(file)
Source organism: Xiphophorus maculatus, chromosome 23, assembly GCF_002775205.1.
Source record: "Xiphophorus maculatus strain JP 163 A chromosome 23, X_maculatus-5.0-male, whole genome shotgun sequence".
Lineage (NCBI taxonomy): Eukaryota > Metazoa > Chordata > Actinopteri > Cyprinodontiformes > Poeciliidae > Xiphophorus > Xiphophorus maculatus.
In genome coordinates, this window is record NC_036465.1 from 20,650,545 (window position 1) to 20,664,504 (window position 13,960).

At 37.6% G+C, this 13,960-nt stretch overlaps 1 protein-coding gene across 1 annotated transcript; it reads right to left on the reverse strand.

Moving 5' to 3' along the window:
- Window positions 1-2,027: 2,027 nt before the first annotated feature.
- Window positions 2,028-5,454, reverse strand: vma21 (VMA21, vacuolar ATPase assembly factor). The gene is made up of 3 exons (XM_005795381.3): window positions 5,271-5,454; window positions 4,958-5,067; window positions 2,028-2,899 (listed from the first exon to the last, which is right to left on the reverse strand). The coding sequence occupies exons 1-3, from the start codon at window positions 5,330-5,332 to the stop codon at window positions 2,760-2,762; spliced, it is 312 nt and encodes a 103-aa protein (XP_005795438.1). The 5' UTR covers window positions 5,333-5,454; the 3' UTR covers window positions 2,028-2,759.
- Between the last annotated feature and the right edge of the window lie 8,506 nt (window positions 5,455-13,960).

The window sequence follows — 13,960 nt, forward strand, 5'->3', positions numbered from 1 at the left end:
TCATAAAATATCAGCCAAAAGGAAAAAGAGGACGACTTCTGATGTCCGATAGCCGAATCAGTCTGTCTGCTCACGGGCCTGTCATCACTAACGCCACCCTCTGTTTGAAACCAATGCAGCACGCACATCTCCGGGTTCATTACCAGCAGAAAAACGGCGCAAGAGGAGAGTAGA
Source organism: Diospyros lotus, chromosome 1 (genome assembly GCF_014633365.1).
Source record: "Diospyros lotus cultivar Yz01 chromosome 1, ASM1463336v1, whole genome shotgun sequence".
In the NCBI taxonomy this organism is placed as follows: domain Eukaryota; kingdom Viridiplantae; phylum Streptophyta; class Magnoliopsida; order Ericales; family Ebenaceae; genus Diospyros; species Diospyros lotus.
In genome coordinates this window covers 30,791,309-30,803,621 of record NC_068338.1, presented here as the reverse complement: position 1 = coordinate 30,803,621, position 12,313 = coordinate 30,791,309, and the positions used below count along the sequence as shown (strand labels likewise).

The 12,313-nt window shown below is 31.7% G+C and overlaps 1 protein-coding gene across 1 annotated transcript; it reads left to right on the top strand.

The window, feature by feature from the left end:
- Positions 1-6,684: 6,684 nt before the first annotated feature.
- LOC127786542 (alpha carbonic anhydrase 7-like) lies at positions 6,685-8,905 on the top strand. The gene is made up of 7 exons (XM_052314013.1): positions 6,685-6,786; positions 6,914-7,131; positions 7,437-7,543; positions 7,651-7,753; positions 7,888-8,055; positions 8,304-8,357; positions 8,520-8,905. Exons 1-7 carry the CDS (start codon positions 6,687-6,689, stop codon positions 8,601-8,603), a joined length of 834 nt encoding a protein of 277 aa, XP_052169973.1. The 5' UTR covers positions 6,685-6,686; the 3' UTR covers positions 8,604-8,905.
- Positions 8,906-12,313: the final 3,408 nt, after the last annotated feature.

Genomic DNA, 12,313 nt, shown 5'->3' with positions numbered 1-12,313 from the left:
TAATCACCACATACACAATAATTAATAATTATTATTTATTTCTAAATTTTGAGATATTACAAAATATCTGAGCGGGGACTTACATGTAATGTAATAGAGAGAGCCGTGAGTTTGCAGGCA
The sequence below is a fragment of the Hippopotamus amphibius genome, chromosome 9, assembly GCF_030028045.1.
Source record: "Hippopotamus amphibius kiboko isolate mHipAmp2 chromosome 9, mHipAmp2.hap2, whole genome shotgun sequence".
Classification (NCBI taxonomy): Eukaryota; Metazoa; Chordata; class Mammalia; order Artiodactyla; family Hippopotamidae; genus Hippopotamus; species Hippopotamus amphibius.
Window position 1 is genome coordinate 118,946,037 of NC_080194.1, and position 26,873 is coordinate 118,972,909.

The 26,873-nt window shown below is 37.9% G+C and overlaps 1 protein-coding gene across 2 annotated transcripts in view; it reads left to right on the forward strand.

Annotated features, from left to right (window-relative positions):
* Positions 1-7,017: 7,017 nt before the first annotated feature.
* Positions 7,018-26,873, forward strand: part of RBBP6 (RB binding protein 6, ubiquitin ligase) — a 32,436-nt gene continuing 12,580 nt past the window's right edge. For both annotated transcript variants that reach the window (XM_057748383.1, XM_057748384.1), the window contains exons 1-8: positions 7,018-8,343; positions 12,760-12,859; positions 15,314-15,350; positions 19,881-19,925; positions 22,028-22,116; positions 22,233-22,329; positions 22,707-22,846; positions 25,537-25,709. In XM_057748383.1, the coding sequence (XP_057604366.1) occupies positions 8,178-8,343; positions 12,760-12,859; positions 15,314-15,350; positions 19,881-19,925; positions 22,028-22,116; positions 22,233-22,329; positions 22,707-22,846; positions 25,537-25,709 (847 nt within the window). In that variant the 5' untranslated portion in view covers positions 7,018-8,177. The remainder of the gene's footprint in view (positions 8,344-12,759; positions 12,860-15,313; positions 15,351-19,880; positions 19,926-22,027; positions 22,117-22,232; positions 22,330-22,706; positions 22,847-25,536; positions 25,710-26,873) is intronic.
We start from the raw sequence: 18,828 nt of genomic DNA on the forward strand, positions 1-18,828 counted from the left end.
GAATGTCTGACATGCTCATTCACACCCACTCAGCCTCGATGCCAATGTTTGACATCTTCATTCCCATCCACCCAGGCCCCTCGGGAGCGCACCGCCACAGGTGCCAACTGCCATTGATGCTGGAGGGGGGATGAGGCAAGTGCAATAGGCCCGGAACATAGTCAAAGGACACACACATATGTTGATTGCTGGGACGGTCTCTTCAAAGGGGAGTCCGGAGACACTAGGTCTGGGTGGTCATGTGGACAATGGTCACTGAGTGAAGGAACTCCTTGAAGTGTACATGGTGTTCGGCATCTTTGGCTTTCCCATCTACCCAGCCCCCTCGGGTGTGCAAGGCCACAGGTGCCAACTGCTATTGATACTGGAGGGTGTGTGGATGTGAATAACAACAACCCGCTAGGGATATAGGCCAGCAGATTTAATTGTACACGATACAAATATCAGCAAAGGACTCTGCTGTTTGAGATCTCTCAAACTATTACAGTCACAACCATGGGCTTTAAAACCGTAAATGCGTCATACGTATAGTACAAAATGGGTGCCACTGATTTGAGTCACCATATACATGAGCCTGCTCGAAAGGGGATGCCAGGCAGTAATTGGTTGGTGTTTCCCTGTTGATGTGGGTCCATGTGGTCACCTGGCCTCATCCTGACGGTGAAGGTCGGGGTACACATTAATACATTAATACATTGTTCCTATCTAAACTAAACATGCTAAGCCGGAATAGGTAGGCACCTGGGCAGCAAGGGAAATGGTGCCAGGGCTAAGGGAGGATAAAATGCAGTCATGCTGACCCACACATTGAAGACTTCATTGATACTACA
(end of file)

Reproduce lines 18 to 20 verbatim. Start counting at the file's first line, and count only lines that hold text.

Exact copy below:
- Positions 1-6,684: 6,684 nt before the first annotated feature.
- LOC127786542 (alpha carbonic anhydrase 7-like) lies at positions 6,685-8,905 on the top strand. The gene is made up of 7 exons (XM_052314013.1): positions 6,685-6,786; positions 6,914-7,131; positions 7,437-7,543; positions 7,651-7,753; positions 7,888-8,055; positions 8,304-8,357; positions 8,520-8,905. Exons 1-7 carry the CDS (start codon positions 6,687-6,689, stop codon positions 8,601-8,603), a joined length of 834 nt encoding a protein of 277 aa, XP_052169973.1. The 5' UTR covers positions 6,685-6,686; the 3' UTR covers positions 8,604-8,905.
- Positions 8,906-12,313: the final 3,408 nt, after the last annotated feature.